Inequities in Access to Technology Documented
Students at schools with high proportions of poor and minority students have less access to technology than other students do, according to a report issued here last week by the Educational Testing Service.
"The most needy students are getting the least access to technology," said Richard J. Coley, an education policy analyst at the ETS policy-information center and one of the report's authors.
At a news conference here, he said the "persistent pattern of inequity" should dispel the belief that federal aid has leveled the technological playing field for disadvantaged children.
"There is a perception that in terms of technology, poorer schools weren't doing too badly; that because of Title I poorer schools look similar to other schools," Mr. Coley said. "It's not the case."
Schools have spent hundreds of millions of dollars on computers in recent years, lowering the ratio of students per computer to the current level of 10-to-1--but those computers are not distributed evenly. Schools that have higher percentages of minority students and that receive money from Title 1--the main federal program designed to aid poor students--consistently have more students per computer.
The disparities are greatest with multimedia computers, which have sound and graphics features that take advantage of the newest capabilities of software and the Internet's World Wide Web.
In schools with 90 percent or more minority students, the ratio is about 30 students per multimedia computer. At schools with minority enrollments of between 24 percent and 49 percent, the ratio is 22-to-1.
In an apparent contradiction, some disadvantaged, black, and Hispanic children are more likely than white and Asian-American students to report using computers almost daily, the report says.
Christopher Dede, a senior program director at the National Science Foundation and an expert on school technology, said that poor children's exposure to technology is often focused on "one very narrow type of technology" used for remediation.
"One of the persistent mistakes with educational technology is that when students are perceived to be gifted, it's used for enrichment, and when they're perceived to be of lower achievement it's used for remediation," Mr. Dede said
No group, on average, enjoys the optimum ratio recommended by the Department of Education of five students to one computer, according to the report.
The report also found disparities between boys and girls and between racial and ethnic groups in the ways technology is used in school. For example, among college-bound seniors, girls were less likely than boys to have used computers to solve math and natural science problems, but were more likely to have word-processing experience.
Yet the report also says there were areas in which equity generally prevailed, such as the use of technology to teach reading, geography, and social studies.
Access and equity are just two of several topics in the 67-page report. Assembling research from many sources, it also looks at teaching, the quality of educational software, and the costs of deploying technology in schools.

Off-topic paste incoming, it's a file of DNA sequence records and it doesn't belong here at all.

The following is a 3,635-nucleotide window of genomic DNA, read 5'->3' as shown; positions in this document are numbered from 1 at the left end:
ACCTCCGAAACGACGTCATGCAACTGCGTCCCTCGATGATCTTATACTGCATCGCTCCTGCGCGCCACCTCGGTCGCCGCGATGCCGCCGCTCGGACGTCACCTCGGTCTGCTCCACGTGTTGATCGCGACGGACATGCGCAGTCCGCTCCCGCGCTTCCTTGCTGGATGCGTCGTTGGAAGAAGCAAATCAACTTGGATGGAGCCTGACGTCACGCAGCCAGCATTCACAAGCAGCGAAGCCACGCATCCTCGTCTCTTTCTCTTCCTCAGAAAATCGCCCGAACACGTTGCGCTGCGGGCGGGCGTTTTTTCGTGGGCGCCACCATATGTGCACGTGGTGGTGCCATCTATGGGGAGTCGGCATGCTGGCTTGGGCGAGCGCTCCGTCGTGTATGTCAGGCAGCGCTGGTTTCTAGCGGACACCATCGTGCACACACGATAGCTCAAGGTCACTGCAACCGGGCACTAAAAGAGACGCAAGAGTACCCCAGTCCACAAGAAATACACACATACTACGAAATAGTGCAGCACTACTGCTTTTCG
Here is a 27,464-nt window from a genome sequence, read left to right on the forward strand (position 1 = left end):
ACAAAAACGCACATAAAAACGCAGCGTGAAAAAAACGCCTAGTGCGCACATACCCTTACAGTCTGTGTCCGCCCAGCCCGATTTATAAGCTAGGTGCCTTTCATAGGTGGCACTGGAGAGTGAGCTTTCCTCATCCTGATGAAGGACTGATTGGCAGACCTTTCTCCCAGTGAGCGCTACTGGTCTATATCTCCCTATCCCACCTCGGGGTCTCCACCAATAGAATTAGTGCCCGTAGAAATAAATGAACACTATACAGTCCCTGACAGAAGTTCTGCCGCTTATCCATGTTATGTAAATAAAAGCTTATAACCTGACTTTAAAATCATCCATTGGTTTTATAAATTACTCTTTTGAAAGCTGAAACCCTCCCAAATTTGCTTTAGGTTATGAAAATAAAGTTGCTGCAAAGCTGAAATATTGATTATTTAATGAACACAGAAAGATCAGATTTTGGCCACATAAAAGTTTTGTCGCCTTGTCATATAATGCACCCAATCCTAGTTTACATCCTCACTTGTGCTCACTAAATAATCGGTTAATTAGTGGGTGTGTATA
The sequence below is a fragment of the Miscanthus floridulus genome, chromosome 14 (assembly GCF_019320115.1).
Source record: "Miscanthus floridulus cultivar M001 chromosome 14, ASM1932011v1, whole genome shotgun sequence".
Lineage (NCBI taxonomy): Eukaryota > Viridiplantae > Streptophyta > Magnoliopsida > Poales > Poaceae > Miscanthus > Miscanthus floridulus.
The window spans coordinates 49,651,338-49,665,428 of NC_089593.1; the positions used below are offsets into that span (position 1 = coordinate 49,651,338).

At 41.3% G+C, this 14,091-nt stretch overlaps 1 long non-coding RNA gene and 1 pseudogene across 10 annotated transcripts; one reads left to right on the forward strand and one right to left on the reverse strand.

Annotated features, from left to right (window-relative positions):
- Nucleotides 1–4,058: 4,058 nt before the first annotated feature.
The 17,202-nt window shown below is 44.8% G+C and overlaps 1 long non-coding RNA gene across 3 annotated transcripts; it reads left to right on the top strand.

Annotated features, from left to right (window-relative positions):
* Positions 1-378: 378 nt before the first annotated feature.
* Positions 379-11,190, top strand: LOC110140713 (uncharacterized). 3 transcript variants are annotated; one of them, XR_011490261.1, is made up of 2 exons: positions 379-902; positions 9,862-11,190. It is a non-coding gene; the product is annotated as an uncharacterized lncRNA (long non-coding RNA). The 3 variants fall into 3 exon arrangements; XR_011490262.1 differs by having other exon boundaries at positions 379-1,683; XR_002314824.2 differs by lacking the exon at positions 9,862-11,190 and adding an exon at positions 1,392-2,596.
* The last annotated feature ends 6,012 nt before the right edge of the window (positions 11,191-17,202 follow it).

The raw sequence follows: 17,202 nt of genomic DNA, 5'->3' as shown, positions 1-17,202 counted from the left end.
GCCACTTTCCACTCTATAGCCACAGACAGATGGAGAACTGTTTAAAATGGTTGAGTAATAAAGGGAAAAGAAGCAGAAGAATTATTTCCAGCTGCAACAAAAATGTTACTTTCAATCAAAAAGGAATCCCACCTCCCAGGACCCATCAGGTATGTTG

Often, the report exposes glaring gaps in the available research. For example, there are limited data on how students and teachers actually use computers in classrooms, and on how technology is being used for different types of students and different types of instruction, Mr. Coley said.
Is It Effective?
Data also are lacking on the educational effectiveness of technology, although that lack may soon be remedied.
On one hand, computer-assisted instruction--often called "drill and practice"--has been studied extensively and been found generally to be effective in improving basic skills, the report says. Drill-and-practice programs have the virtues of being patient, of giving children time to respond, and of seeming unthreatening, said John Cradler, one of the report's co-authors and the director of learning technologies for the Council of Chief State School Officers.
Numerous studies have also shown that technology is especially valuable in improving students' writing, the report notes.
On the other hand, the benefits of the "more cognitive" applications of technology--the exploratory activities that are among the most popular uses of school computers--are not well documented. But Mr. Cradler said that the sketchy evidence on those methods was encouraging and that many innovative projects are in the middle of evaluation.
Setting a Fast Pace
One problem is that technology is changing faster than researchers can study it.
Another is that "new ways of measuring performance are needed" to assess its effectiveness, Mr. Coley said. He acknowledged that those methods would be different from the standardized tests states rely on to measure academic progress and that are the Princeton, N.J.-based nonprofit testing company's main business.
The report also adds to the prevailing view that teachers need extensive training and experience in integrating the use of technology into their lessons. ''Computers," Mr. Coley said, "don't do anything by themselves to produce learning."
For More Information:
Copies of the report, "Computers and Classrooms: The Status of Technology in U.S. Schools," are available for $9.50 each from the Policy Information Center, Mail Stop 04-R, Educational Testing Service, Rosedale Road, Princeton, N.J. 08541-0001; (609) 734-5694.